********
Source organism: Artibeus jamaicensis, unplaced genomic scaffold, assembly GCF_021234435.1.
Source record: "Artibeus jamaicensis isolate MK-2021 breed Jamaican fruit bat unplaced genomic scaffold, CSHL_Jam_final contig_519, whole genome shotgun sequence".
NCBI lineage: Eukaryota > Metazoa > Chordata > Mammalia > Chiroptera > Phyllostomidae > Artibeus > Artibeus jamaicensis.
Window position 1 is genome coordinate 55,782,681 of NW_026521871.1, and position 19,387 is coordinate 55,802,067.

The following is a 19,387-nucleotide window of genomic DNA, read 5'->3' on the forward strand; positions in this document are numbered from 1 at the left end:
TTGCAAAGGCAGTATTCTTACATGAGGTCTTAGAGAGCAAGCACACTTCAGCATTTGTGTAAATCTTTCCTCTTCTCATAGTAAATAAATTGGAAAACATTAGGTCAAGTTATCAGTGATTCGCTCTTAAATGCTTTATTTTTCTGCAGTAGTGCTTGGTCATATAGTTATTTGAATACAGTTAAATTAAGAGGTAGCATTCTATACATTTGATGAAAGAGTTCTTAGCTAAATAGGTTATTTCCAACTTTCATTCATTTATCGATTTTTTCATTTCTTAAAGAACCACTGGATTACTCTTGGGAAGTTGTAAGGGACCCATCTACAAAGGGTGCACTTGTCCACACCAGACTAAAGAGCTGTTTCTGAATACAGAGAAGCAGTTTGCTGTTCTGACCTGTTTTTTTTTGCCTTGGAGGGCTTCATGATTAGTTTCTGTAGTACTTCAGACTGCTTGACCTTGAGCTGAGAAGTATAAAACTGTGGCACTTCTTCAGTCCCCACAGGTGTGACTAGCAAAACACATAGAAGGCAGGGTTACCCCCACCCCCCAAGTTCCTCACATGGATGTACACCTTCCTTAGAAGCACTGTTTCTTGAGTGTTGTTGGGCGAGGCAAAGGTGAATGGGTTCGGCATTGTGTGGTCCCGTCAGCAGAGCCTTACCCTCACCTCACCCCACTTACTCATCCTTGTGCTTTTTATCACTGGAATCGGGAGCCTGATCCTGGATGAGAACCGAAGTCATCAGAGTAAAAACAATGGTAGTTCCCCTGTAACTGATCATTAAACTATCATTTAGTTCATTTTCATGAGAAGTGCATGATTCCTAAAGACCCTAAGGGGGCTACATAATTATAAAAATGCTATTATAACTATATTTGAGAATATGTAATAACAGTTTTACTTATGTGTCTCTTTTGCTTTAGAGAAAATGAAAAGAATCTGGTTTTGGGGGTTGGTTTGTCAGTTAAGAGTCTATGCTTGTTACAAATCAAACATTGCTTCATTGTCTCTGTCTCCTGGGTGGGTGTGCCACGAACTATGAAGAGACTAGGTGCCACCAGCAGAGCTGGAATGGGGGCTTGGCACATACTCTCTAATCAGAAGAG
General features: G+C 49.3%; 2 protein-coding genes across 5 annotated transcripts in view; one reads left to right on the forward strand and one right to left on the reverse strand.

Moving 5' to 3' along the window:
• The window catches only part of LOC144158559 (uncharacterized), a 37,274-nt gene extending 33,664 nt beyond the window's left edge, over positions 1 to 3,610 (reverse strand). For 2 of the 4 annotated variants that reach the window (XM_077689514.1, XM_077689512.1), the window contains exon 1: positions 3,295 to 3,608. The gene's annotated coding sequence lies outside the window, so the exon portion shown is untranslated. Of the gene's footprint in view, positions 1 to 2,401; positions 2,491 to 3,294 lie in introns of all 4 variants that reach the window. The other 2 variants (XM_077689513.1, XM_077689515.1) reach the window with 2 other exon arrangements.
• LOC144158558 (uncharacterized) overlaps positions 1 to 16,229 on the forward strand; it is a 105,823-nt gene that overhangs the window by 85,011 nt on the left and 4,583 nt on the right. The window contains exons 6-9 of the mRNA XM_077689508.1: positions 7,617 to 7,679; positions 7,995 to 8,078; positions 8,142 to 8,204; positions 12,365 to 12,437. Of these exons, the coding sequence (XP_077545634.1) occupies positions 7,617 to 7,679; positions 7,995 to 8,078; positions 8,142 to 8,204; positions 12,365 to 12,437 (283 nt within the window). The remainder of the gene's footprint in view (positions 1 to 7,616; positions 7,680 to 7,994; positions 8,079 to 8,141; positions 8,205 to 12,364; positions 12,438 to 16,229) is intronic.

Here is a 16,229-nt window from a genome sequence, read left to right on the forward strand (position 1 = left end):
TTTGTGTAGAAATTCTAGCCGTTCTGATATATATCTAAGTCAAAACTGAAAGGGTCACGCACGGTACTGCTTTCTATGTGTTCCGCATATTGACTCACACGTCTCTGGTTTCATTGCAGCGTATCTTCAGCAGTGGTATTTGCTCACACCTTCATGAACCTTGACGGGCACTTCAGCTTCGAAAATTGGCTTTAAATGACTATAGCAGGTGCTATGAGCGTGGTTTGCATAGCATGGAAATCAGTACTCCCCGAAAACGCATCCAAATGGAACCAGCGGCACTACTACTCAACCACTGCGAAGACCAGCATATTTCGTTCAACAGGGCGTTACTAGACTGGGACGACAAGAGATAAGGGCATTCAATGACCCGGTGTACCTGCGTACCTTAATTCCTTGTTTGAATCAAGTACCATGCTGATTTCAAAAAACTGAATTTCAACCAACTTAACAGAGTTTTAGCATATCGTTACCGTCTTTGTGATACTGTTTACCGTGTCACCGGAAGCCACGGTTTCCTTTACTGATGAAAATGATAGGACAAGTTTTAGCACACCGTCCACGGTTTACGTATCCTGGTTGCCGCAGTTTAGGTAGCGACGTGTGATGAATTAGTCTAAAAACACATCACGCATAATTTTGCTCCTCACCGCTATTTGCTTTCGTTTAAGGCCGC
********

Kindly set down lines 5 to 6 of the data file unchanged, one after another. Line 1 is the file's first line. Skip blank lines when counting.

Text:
The following is a 19,387-nucleotide window of genomic DNA, read 5'->3' on the forward strand; positions in this document are numbered from 1 at the left end:
TTGCAAAGGCAGTATTCTTACATGAGGTCTTAGAGAGCAAGCACACTTCAGCATTTGTGTAAATCTTTCCTCTTCTCATAGTAAATAAATTGGAAAACATTAGGTCAAGTTATCAGTGATTCGCTCTTAAATGCTTTATTTTTCTGCAGTAGTGCTTGGTCATATAGTTATTTGAATACAGTTAAATTAAGAGGTAGCATTCTATACATTTGATGAAAGAGTTCTTAGCTAAATAGGTTATTTCCAACTTTCATTCATTTATCGATTTTTTCATTTCTTAAAGAACCACTGGATTACTCTTGGGAAGTTGTAAGGGACCCATCTACAAAGGGTGCACTTGTCCACACCAGACTAAAGAGCTGTTTCTGAATACAGAGAAGCAGTTTGCTGTTCTGACCTGTTTTTTTTTGCCTTGGAGGGCTTCATGATTAGTTTCTGTAGTACTTCAGACTGCTTGACCTTGAGCTGAGAAGTATAAAACTGTGGCACTTCTTCAGTCCCCACAGGTGTGACTAGCAAAACACATAGAAGGCAGGGTTACCCCCACCCCCCAAGTTCCTCACATGGATGTACACCTTCCTTAGAAGCACTGTTTCTTGAGTGTTGTTGGGCGAGGCAAAGGTGAATGGGTTCGGCATTGTGTGGTCCCGTCAGCAGAGCCTTACCCTCACCTCACCCCACTTACTCATCCTTGTGCTTTTTATCACTGGAATCGGGAGCCTGATCCTGGATGAGAACCGAAGTCATCAGAGTAAAAACAATGGTAGTTCCCCTGTAACTGATCATTAAACTATCATTTAGTTCATTTTCATGAGAAGTGCATGATTCCTAAAGACCCTAAGGGGGCTACATAATTATAAAAATGCTATTATAACTATATTTGAGAATATGTAATAACAGTTTTACTTATGTGTCTCTTTTGCTTTAGAGAAAATGAAAAGAATCTGGTTTTGGGGGTTGGTTTGTCAGTTAAGAGTCTATGCTTGTTACAAATCAAACATTGCTTCATTGTCTCTGTCTCCTGGGTGGGTGTGCCACGAACTATGAAGAGACTAGGTGCCACCAGCAGAGCTGGAATGGGGGCTTGGCACATACTCTCTAATCAGAAGAG